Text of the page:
Wilna Hervey (October 3, 1894 – March 6, 1979) was an American silent film actress and artist.
Known to friends and family as "Willie," Wilna Hervey was the only child of the marriage of William Russell Hervey and Anna Van Horn Traphagen. She grew up in affluent circumstances at Beach Ninth Street, Far Rockaway.
During her youth in late 1910s, Hervey studied at the Art Students League in New York City, Winold Reiss' studio at 4 Christopher Street, New York City, and in Woodstock, New York during the summer of 1918. Her acting career began with a few silent movie roles at the Vitagraph Studios in Brooklyn as early as 1916; for her artistic pursuits Hervey adopted the professional name "Wilna Wilde."
Wilna Hervey and Nan Mason were artists, actresses and occasional house painters, staying together for 59 years. 6’3” Wilna found some success in silent films, playing rugged mountain girls and other hardy characters. She met Nan, the daughter of her frequent co-star Dan Mason, on a film set in 1920 and soon after they were never parted. From Woodstock, NY to Carmel, California, Wilna and Nan danced, sculpted, painted and played their way through many of America’s bohemian artist’s colonies.
Peter A. Juley & Sons/Archives of American Art. Nan Mason, American painter, 1896-1982, at work in her studio, Woodstock, New York
Wilna Hervey and Nan Mason papers, Archives of American Art, Smithsonian Institution. Nan Mason and Wilna Hervey in Italy, 1926
In 1919, she was cast in the role of "The Powerful Katrinka" in The Toonerville Trolley silent film series based on Fontaine Fox's Toonerville Folks comic strip, which was produced by Siegmund Lubin's Betzwood Motion Picture Studios in Pennsylvania. Much of the slapstick comedy in the series revolves around Hervey's imposing physical stature—she stood 6 feet 3 inches—in contrast with her diminutive male co-stars.
While Hervey was in Pennsylvania working on the production, she met the painter Nan Mason (1896-1982), the daughter of her co-star Dan Mason, who played the Skipper. Nan and Hervey became life partners, remaining together until Hervey's death in 1979.
When the Toonerville Trolley films ceased production in 1921, Hervey and Dan Mason reprised a version of their characters for the Plum Center Comedies, an unofficial knockoff comedy series produced by the Paul Gerson Pictures Corporation in California. This time Hervey played the "Amazonian baggage smasher" Tillie Overton, who was clearly inspired by the Powerful Katrinka.
Around 1919-1920, Hervey's father bought her a studio in Bearsville, New York. She and Nan Mason split their time between painting and farming in Woodstock, New York, and purusing acting opportunities in California, from 1922 to 1929. They became popular members of the Woodstock artists community, and both found some artistic success there during the 1960s. During the harsh New York winters they also spent time in Carmel, California and Manatee County, Florida.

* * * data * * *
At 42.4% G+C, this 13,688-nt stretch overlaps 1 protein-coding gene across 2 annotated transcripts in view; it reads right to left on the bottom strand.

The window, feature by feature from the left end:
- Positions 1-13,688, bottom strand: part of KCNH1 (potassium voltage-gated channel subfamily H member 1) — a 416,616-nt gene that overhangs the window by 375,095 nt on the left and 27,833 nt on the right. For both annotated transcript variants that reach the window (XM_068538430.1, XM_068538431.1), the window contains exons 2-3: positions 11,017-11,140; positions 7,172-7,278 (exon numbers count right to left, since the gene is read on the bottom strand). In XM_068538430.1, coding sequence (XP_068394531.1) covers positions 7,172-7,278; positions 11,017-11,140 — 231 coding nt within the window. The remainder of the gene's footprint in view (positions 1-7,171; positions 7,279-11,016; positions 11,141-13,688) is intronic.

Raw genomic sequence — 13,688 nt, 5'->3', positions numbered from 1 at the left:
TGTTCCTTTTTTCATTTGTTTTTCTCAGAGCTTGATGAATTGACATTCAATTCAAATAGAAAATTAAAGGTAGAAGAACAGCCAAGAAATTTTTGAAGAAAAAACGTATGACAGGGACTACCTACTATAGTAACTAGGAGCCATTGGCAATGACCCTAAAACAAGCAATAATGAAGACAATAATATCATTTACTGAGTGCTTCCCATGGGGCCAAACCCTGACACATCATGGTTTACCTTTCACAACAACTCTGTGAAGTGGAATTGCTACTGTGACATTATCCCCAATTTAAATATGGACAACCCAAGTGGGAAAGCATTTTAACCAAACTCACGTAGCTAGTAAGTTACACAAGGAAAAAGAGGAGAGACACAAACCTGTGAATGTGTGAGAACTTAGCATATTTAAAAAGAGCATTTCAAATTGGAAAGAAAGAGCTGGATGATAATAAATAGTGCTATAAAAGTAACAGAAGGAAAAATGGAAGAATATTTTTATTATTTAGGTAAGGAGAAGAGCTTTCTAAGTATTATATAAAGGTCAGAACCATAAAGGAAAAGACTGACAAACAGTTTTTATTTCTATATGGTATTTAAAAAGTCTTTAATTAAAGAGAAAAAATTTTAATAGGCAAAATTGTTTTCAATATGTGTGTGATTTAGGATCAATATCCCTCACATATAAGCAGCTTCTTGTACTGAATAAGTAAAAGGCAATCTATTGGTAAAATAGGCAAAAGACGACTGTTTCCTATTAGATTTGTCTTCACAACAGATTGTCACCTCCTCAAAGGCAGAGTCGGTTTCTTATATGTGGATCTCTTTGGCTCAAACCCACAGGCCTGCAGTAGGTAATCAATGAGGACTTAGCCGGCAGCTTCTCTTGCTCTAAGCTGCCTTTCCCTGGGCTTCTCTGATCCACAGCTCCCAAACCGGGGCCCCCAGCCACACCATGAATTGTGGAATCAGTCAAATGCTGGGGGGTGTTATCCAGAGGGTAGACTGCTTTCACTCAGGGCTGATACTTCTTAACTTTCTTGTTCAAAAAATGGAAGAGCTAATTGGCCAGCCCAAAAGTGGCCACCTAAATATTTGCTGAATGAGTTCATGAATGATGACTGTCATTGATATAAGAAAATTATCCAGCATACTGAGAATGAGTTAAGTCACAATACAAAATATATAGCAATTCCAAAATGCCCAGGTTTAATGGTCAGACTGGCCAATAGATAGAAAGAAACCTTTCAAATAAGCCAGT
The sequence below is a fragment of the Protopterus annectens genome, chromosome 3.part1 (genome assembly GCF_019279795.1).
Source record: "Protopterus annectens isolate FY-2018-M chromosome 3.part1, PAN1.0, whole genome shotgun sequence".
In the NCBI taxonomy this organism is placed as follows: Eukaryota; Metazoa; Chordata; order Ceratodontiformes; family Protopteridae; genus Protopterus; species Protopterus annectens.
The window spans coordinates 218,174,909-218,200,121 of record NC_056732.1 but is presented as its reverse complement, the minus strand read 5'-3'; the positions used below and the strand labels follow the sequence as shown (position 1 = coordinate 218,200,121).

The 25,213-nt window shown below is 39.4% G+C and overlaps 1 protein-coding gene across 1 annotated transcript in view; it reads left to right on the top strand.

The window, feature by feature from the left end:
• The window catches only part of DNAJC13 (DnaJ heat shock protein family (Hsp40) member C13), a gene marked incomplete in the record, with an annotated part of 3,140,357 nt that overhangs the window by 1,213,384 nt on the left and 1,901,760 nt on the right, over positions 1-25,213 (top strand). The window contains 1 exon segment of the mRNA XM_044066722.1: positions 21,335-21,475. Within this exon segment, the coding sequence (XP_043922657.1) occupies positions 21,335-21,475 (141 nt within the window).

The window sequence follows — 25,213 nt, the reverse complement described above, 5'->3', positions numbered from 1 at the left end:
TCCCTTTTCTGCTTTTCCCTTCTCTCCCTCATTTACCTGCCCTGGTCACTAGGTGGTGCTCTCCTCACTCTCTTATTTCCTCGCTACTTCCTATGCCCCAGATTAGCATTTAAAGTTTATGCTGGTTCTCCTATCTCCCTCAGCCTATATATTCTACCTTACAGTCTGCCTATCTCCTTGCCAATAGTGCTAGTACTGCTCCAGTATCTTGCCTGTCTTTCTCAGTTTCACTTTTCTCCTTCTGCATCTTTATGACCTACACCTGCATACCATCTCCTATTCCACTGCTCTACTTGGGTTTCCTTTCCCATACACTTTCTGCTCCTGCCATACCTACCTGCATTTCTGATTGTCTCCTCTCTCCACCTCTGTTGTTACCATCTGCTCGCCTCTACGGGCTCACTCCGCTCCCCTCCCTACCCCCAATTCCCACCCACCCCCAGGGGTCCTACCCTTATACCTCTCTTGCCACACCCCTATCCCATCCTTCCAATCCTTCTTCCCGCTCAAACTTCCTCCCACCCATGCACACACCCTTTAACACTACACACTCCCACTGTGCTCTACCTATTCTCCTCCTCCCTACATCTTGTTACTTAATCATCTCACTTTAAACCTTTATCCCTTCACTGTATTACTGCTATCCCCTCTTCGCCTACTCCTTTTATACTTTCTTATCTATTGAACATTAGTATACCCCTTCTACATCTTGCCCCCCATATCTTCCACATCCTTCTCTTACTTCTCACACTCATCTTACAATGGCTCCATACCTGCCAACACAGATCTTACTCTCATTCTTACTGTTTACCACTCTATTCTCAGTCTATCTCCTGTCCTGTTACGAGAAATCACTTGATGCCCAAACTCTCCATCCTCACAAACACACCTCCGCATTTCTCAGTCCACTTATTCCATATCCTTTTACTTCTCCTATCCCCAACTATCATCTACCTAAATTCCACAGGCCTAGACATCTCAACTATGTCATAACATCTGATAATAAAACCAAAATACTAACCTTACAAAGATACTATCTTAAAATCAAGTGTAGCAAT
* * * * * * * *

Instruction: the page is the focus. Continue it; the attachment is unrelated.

After years of declining health in the 1970s, Hervey died at the Manatee Memorial Hospital near her Florida home on March 6, 1979. She is buried at Artists Cemetery, Woodstock, New York. Hervey's personal papers, which include an unpublished manuscript of her memoirs, are held at the Archives of American Art, Smithsonian Institution.
Days of Love: Celebrating LGBT History One Story at a Time by Elisa Rolle
Paperback: 760 pages
Publisher: CreateSpace Independent Publishing Platform; 1 edition (July 1, 2014)
Amazon: Days of Love: Celebrating LGBT History One Story at a Time
Days of Love chronicles more than 700 LGBT couples throughout history, spanning 2000 years from Alexander the Great to the most recent winner of a Lambda Literary Award. Many of the contemporary couples share their stories on how they met and fell in love, as well as photos from when they married or of their families. Included are professional portraits by Robert Giard and Stathis Orphanos, paintings by John Singer Sargent and Giovanni Boldini, and photographs by Frances Benjamin Johnson, Arnold Genthe, and Carl Van Vechten among others. “It's wonderful. Laying it out chronologically is inspired, offering a solid GLBT history. I kept learning things. I love the decision to include couples broken by death. It makes clear how important love is, as well as showing what people have been through. The layout and photos look terrific.” Christopher Bram “I couldn’t resist clicking through every page. I never realized the scope of the book would cover centuries! I know that it will be hugely validating to young, newly-emerging LGBT kids and be reassured that they really can have a secure, respected place in the world as their futures unfold.” Howard Cruse “This international history-and-photo book, featuring 100s of detailed bios of some of the most forward-moving gay persons in history, is sure to be one of those bestsellers that gay folk will enjoy for years to come as reference and research that is filled with facts and fun.” Jack Fritscher
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